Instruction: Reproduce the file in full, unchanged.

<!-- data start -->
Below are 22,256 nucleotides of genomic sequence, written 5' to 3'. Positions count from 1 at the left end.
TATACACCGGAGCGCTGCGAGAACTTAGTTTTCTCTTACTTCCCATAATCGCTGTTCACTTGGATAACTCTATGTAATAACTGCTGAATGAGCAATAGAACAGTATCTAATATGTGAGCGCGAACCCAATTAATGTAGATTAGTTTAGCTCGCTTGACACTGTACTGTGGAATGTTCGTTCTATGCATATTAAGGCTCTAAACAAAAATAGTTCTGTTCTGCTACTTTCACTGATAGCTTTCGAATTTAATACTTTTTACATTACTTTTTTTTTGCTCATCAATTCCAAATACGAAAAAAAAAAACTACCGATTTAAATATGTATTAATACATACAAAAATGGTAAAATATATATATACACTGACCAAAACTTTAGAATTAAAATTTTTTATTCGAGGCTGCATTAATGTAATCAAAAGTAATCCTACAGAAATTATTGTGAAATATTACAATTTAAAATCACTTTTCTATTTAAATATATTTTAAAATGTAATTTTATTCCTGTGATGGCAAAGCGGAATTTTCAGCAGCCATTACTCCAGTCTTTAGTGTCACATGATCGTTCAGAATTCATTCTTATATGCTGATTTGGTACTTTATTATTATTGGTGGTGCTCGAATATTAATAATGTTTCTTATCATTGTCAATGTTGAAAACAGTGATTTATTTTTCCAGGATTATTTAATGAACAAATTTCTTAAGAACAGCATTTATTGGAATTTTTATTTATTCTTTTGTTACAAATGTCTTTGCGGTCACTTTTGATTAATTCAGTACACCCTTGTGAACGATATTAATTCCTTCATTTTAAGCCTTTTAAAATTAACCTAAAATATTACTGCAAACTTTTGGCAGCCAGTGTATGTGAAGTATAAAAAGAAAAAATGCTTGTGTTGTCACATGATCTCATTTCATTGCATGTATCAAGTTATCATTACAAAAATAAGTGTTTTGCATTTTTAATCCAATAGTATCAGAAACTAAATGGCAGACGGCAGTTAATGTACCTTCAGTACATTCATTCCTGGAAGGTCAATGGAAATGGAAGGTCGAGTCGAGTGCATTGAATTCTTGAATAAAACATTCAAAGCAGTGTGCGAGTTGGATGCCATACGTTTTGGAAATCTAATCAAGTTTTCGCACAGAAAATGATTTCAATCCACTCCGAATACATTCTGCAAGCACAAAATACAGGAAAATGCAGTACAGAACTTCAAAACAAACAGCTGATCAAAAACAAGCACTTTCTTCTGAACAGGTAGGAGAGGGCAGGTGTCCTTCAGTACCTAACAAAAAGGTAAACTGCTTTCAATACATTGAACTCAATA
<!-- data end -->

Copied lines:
Below are 22,256 nucleotides of genomic sequence, written 5' to 3'. Positions count from 1 at the left end.
TATACACCGGAGCGCTGCGAGAACTTAGTTTTCTCTTACTTCCCATAATCGCTGTTCACTTGGATAACTCTATGTAATAACTGCTGAATGAGCAATAGAACAGTATCTAATATGTGAGCGCGAACCCAATTAATGTAGATTAGTTTAGCTCGCTTGACACTGTACTGTGGAATGTTCGTTCTATGCATATTAAGGCTCTAAACAAAAATAGTTCTGTTCTGCTACTTTCACTGATAGCTTTCGAATTTAATACTTTTTACATTACTTTTTTTTTGCTCATCAATTCCAAATACGAAAAAAAAAAACTACCGATTTAAATATGTATTAATACATACAAAAATGGTAAAATATATATATACACTGACCAAAACTTTAGAATTAAAATTTTTTATTCGAGGCTGCATTAATGTAATCAAAAGTAATCCTACAGAAATTATTGTGAAATATTACAATTTAAAATCACTTTTCTATTTAAATATATTTTAAAATGTAATTTTATTCCTGTGATGGCAAAGCGGAATTTTCAGCAGCCATTACTCCAGTCTTTAGTGTCACATGATCGTTCAGAATTCATTCTTATATGCTGATTTGGTACTTTATTATTATTGGTGGTGCTCGAATATTAATAATGTTTCTTATCATTGTCAATGTTGAAAACAGTGATTTATTTTTCCAGGATTATTTAATGAACAAATTTCTTAAGAACAGCATTTATTGGAATTTTTATTTATTCTTTTGTTACAAATGTCTTTGCGGTCACTTTTGATTAATTCAGTACACCCTTGTGAACGATATTAATTCCTTCATTTTAAGCCTTTTAAAATTAACCTAAAATATTACTGCAAACTTTTGGCAGCCAGTGTATGTGAAGTATAAAAAGAAAAAATGCTTGTGTTGTCACATGATCTCATTTCATTGCATGTATCAAGTTATCATTACAAAAATAAGTGTTTTGCATTTTTAATCCAATAGTATCAGAAACTAAATGGCAGACGGCAGTTAATGTACCTTCAGTACATTCATTCCTGGAAGGTCAATGGAAATGGAAGGTCGAGTCGAGTGCATTGAATTCTTGAATAAAACATTCAAAGCAGTGTGCGAGTTGGATGCCATACGTTTTGGAAATCTAATCAAGTTTTCGCACAGAAAATGATTTCAATCCACTCCGAATACATTCTGCAAGCACAAAATACAGGAAAATGCAGTACAGAACTTCAAAACAAACAGCTGATCAAAAACAAGCACTTTCTTCTGAACAGGTAGGAGAGGGCAGGTGTCCTTCAGTACCTAACAAAAAGGTAAACTGCTTTCAATACATTGAACTCAATA